Plus, LA’s Sweetgreen opens in Greenbrae, and new shops celebrate everything from the joy of pudding to low-impact living.
A new restaurant from the team behind San Francisco’s two-Michelin-starred Acquerello arrived in San Francisco in December. The name, Italian for “sister,” reflects the same traditional Italian focus as the mothership with a tilt toward the contemporary. Cocktails utilize Italian spirits — the Italian 57 blends brandy and Sicilian blood orange gin with lemon and Prosecco — and share an all-Italian wine and beer menu. The cuisine, from Chef de Cuisine Denise St. Onge (Greens, Atelier Crenn) combines fine dining elements with a more casual format. The laid-back style starts with cicchetti like cacio e pepe potato chips before transitioning to antipasti (Parmesan budino with hazelnut and truffle — a classic carried over from Acquerello); bucatini guanciale pasta with kampot pepper and pecorino; and mains like striped bass with manila clams, fennel and sofrito. “After spending 32 years perfecting the fine dining experience at Acquerello, we are ready for a new challenge,” says Giancarlo Paterlini, Acquerello and Sorella co-owner and longtime Marin resident. “The time was right for us to introduce a more casual restaurant experience.”
1760 Polk St, San Francisco; 415.359.1212
Eat & Drink
With a sign that is hard to see from South Novato Boulevard, a family-style Central American restaurant and market opened last summer with meals that represent the Mayan culture and family meals of owners Mayra Ordoñez and Juan Cutz. Look for spices, beans and fresh produce at the market, and the region’s famous dishes — pupusas, tacos chapines and hilachas — as some of the daily offerings.
1559 South Novato Blvd, Suite J, Novato; 415.895.5960
The Los Angeles-based real food restaurant with 125 locations landed in Marin in December, planting an order-at-the counter fast-casual restaurant in Greenbrae’s Bon Air Center. Look for the company’s signature plant-forward warm bowls (curry cauliflower, harvest bowl) and salads (kale Caesar, super green goddess) in sustainable packaging to eat inside, on the umbrella-shaded patio, or to-go.
284 Bon Air Center, Greenbrae; 415.874.0012
San Ho Won
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In collaboration with chef Corey Lee (three Michelin-starred star Benu, In Situ), head chef Jeong-In Hwang opened a restaurant in San Francisco’s Mission District that leans into the Korean foods of the duo’s cultural background. A tilt toward home cooking but favoring seasonal ingredients and modern techniques means classics like bibimbap feature seasonal vegetables and jjigae (kimchi stew), served alongside five-year doenjang-seasoned clams. Pair it with a soju cocktail or a glass of chablis from the European and American-sourced wine list.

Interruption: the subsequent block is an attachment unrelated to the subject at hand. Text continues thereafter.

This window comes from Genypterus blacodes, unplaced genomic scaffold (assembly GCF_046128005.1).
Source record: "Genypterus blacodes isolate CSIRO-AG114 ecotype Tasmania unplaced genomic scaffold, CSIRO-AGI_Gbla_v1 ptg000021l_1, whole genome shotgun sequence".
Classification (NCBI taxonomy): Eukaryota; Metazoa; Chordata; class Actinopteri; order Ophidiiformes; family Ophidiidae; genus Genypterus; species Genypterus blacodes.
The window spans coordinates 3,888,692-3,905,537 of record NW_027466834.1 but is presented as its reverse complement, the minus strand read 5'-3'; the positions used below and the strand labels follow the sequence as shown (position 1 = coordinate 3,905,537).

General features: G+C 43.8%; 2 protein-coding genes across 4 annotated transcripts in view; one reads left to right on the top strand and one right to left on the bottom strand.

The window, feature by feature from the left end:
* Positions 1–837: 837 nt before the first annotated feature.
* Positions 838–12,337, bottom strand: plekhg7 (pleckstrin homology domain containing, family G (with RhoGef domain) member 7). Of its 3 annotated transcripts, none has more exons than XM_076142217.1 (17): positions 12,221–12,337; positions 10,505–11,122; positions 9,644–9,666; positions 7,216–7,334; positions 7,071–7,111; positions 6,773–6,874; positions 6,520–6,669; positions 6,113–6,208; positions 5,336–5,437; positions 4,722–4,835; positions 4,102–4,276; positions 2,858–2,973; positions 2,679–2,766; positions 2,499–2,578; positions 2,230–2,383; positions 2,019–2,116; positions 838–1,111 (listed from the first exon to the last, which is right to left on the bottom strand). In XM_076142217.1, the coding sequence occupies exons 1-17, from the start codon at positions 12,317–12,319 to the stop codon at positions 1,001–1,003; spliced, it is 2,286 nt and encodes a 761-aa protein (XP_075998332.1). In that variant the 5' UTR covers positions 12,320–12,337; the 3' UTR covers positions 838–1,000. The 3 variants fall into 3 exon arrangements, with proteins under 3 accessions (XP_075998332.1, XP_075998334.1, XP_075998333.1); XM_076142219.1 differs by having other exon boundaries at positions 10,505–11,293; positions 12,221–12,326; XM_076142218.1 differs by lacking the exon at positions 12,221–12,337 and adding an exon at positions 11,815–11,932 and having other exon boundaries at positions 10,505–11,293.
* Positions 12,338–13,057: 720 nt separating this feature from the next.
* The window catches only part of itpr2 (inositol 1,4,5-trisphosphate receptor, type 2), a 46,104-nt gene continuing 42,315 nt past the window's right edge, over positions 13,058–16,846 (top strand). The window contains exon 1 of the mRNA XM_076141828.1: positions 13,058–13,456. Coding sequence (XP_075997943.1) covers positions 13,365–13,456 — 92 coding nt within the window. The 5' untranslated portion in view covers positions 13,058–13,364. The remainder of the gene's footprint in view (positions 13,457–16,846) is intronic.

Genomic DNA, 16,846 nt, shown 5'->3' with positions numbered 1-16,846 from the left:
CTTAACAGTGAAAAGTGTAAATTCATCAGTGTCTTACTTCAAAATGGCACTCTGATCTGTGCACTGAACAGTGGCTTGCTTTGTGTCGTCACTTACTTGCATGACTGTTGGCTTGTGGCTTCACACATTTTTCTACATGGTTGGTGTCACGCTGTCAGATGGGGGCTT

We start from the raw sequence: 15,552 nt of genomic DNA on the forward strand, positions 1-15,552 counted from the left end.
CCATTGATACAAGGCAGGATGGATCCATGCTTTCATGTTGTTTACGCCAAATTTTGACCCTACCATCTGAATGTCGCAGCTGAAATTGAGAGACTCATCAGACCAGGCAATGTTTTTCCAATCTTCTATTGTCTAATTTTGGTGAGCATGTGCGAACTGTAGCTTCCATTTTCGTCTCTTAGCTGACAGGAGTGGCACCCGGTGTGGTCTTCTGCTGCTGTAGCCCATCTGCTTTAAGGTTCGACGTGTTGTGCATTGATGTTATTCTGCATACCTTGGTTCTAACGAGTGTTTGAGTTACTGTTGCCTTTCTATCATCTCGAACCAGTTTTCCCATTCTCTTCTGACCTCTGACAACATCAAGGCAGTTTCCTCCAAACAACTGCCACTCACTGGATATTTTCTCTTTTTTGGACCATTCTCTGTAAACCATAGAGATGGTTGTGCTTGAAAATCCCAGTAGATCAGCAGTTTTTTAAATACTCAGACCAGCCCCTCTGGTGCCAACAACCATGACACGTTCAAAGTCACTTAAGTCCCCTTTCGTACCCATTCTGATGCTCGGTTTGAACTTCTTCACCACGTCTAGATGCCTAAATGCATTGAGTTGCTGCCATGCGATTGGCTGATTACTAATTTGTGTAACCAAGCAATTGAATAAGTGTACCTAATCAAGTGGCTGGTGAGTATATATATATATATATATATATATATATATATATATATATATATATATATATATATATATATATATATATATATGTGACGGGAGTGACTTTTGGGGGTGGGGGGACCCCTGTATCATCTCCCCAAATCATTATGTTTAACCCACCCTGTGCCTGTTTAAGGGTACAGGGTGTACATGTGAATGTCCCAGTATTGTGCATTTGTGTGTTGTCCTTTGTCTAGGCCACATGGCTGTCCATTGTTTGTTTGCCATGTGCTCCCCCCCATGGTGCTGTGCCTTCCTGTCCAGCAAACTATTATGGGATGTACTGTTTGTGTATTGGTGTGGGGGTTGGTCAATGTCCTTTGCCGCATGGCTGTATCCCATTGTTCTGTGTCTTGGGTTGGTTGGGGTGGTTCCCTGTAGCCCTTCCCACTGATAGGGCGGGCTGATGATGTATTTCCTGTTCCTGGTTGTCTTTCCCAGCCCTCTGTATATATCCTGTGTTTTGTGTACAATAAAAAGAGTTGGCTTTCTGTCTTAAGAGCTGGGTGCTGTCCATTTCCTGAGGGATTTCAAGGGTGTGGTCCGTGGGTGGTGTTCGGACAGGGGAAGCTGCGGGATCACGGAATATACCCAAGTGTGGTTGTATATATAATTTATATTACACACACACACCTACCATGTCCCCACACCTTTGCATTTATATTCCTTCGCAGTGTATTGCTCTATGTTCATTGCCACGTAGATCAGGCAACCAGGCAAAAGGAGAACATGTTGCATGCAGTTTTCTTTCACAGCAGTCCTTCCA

2170 Bryant Street, San Francisco; 415.868.4479
Tech may have brought entrepreneur Janabai Owens to Fairfax from L.A.’s Topanga Canyon, but Covid-19 demanded a career reconsideration. Opened in October, her new green general store reflects Owens’ passion for regenerative living, food resiliency and low-impact living with products that are plant-based, plastic-free and locally sourced. “We’re committed to building local resilience and reducing dependency on single-use plastics,” Owens says.
50 Bolinas Rd, Fairfax; 310.945.6276
As the pandemic got going, owners Erin Wright, Rachel Visger and Amelia Heron sought to create a space to foster community. The result in Point Reyes Station is one part shop, one part hangout spot, and another part place to learn and share ideas. Shop for pillowcases and blankets, music, books and CBD products or swing by for one of their markets, workshops or live music events.
Unit 14, 65 Third St, Point Reyes Station; 415.873.6002
After raising a family in Larkspur, owner, designer, and movement and meditation teacher Karyn Holland extended the homey vibe into a storefront in town that opened in December. Named after the crystal which embodies joy, abundance and manifestation, the shop sells apparel, accessories and crystals and includes a Himalayan salt treatment room, wellness services and a movement studio for in-person and online classes.
489 D Magnolia Ave, Larkspur; 415.755.4027
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A memorable Thanksgiving dessert of banana pudding was the spark for owner and San Francisco native Quanisha Johnson to open a stand at the San Francisco Ferry Building that celebrates the joy of pudding. Thirty flavors, including almond croissant, butterscotch and brownie bread pudding, and seasonal cobblers such as peach cobbler á la mode, boast a center of vanilla custard, a base of butter-infused Nilla wafers and a crumble topping that must be tried to be believed.
San Francisco Ferry Building, San Francisco
For more on Better:
- The 44th Mill Valley Film Festival Reached 12,000 Students, Teachers — Make It Better Foundation Donates $10K to CFI’s Education Program
- Stewards of a Historical Gem: How the Sweetwater Music Hall Was Re-invented as a Nonprofit to Preserve a Legendary Venue
- Stories of Survival: Isabel Allende’s Latest Novel, “Violeta”, Set During the Time of the Spanish Flu
Christina Mueller is a long-time Bay Area food writer. She hails from the East Coast and has spent way too much time in South America and Europe. She discovered her talent as a wordsmith in college and her love of all things epicurean in grad school. She has written for Condé Nast Contract Publishing, Sunset, and the Marin Independent Journal, among others. She volunteers with California State Parks and at her child’s school, and supports the Marin Audubon Society, PEN America, and Planned Parenthood. When she is not drinking wine by a fire, she is known to spend time with her extended family.